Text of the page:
Morning Ethics Tune-Up, 2/22/22: A Very Special Episode…

1.  “What’s going on here?” I have not decided what exactly the article “The New Homophobia” in Newsweek (Flagged this morning by Althouse: Pointer for Ann!) means or portends: it is, after all, just one man’s opinion. However, I sense that it is relevant to the issues underlying the Disney vs. Florida controversy.


I learned about queer theory, an obscure academic discipline based largely on the writing of the late French intellectual Michel Foucault, who believed that society categorizes people—male or female, heterosexual or homosexual—in order to oppress them. The solution is to intentionally blur—or “queer”—the boundaries of these categories. Soon this “queering” became the predominant method of discussing and analyzing gender and sexuality in universities…


This might not be a concern if, by adopting these new identities, young people were merely playing with the boundaries of normative gender expression—something that gays, lesbians, feminists, most liberals and even many conservatives would welcome two decades into the 21st century. But many young boys do not stop at simply painting their fingernails and wearing dresses, and young girls do more than cut their hair short and play football. With increasing frequency, these children are given drugs to block their puberty, cross-sex hormones and irreversible surgeries, all the while cheered on first by online communities, then the mainstream media and now the current presidential administration…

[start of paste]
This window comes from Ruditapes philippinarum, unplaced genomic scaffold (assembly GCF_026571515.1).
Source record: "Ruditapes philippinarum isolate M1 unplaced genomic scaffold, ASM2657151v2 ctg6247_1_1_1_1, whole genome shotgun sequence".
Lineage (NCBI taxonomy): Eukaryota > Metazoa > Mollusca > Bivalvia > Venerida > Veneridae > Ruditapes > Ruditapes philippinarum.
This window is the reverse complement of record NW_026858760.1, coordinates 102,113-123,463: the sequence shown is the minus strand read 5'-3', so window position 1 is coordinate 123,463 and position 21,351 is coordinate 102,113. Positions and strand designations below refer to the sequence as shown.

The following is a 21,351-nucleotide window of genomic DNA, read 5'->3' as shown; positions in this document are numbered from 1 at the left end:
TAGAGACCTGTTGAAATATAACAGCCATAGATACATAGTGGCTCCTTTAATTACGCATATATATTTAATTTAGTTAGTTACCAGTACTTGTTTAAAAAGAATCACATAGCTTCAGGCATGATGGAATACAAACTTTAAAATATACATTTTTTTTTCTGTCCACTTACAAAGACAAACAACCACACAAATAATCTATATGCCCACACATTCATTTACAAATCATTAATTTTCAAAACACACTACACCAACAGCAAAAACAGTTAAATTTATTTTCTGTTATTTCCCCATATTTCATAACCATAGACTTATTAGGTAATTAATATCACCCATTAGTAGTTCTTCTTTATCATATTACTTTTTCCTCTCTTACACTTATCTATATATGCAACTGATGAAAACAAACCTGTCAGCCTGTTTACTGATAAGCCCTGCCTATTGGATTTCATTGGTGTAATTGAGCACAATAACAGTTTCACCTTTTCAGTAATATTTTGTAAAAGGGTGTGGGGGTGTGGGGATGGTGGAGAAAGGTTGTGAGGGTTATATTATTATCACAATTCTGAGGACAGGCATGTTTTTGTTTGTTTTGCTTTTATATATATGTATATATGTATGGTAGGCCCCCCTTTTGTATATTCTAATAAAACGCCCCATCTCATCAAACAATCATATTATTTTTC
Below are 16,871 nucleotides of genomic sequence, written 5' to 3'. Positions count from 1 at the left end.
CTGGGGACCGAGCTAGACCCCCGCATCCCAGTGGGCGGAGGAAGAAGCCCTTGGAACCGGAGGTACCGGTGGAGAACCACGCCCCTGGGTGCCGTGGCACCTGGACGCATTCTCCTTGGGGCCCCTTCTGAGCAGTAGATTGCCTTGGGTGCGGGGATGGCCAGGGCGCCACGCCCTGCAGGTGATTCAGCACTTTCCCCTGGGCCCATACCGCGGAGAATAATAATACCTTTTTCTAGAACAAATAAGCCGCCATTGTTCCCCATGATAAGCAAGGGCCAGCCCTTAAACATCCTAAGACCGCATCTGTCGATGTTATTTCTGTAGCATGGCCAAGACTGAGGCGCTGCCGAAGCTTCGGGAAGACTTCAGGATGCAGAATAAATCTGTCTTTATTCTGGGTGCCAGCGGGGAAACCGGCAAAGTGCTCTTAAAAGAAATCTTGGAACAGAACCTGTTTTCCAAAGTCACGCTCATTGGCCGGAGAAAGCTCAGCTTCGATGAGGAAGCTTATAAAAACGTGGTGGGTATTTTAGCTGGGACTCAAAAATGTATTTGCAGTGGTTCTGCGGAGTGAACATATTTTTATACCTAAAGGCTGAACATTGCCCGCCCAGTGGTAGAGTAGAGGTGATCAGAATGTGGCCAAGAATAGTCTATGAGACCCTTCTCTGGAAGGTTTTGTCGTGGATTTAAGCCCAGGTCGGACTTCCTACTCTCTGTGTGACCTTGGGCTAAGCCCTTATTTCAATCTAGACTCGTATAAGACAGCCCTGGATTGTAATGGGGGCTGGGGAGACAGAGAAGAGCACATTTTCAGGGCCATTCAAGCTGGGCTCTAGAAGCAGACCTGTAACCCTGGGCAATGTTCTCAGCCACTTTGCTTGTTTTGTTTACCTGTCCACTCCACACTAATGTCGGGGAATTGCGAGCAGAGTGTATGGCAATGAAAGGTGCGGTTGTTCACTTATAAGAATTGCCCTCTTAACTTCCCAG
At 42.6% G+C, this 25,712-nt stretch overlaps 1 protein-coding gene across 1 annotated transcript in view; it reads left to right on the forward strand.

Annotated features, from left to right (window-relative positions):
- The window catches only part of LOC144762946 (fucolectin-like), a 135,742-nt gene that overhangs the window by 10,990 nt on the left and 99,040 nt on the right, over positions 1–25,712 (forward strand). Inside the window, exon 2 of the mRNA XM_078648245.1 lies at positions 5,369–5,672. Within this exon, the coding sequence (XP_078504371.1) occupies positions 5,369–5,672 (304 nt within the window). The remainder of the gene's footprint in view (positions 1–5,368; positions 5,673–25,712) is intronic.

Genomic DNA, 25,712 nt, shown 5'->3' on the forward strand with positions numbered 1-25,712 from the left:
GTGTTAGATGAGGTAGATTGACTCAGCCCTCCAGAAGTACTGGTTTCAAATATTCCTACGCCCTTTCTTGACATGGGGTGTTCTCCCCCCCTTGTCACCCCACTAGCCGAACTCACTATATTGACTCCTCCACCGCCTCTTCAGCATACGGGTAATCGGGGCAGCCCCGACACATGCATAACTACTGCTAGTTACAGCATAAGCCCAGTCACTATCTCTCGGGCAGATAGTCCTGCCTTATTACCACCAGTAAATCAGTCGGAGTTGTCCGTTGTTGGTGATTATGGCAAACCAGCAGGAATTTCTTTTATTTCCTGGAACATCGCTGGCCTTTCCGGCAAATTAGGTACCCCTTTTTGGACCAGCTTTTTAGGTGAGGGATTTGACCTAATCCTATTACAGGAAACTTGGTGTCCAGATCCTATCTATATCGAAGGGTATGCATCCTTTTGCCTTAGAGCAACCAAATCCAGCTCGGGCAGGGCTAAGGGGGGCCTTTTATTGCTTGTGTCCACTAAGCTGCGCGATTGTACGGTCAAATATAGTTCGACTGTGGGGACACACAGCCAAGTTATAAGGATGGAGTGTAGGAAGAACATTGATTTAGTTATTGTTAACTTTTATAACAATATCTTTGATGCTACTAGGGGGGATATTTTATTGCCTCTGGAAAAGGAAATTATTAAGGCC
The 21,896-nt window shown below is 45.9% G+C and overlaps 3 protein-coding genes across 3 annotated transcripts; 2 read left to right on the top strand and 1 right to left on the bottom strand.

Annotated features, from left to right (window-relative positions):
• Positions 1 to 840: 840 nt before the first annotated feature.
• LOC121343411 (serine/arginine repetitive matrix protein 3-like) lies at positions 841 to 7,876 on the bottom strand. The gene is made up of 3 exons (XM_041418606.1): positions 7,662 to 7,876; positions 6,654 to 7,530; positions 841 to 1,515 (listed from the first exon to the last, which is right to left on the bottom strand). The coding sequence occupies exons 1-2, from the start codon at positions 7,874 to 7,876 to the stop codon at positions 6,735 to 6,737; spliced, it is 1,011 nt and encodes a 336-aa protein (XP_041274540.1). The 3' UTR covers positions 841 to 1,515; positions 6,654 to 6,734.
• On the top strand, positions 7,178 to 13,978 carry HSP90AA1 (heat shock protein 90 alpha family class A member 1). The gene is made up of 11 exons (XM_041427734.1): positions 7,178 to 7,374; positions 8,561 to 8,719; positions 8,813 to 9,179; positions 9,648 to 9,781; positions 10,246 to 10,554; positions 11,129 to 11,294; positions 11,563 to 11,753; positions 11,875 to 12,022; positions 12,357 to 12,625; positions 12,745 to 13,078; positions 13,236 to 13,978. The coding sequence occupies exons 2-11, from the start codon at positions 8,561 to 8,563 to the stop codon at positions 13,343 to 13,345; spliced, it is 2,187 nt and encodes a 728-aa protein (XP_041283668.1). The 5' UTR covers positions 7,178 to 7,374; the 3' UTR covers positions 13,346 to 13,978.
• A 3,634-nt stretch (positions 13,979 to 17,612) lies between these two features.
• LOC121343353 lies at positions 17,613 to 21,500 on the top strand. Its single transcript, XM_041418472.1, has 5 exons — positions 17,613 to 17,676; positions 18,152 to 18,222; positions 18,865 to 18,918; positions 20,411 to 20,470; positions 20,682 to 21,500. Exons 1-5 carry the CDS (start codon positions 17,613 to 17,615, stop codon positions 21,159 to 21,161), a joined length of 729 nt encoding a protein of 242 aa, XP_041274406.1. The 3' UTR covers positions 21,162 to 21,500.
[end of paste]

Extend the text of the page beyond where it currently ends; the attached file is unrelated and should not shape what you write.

Sure, the religious far right remains something of a threat, and I, like any other gay person, can still be stung by anti-gay slurs and can fear the threat of violence in less-accepting spaces. But today I am equally fearful of the radical activists I once longed to emulate, activists who push a regressive, anti-liberal agenda that reifies gender stereotypes, downplays the seriousness of long-term medicalization and ultimately seeks to abolish my identity—for without biological sex, there is no homosexuality. Today, the least-accepting spaces for people like me are, of all places, the halls of LGBT rights organizations, where the threat might not be violence but is nevertheless terrible stigmatization and shame…

My initial reaction? This is one more reason to keep teachers and schools—and Disney— out of the matter entirely.

2. Journalism! MSNBC news anchor Nicole Wallace hysterically compared such laws as the Florida Parental Rights in Education measure to Russian troops raping children. (Is there evidence that Russian troops are raping children?). She said in part on a broadcast this week:

The truth is dehumanization as a tactic for politics is from war. Russians get the soldiers to rape children by dehumanizing them…It’s being deployed in our politics, and …dehumanization has a cost right now….Kids will die.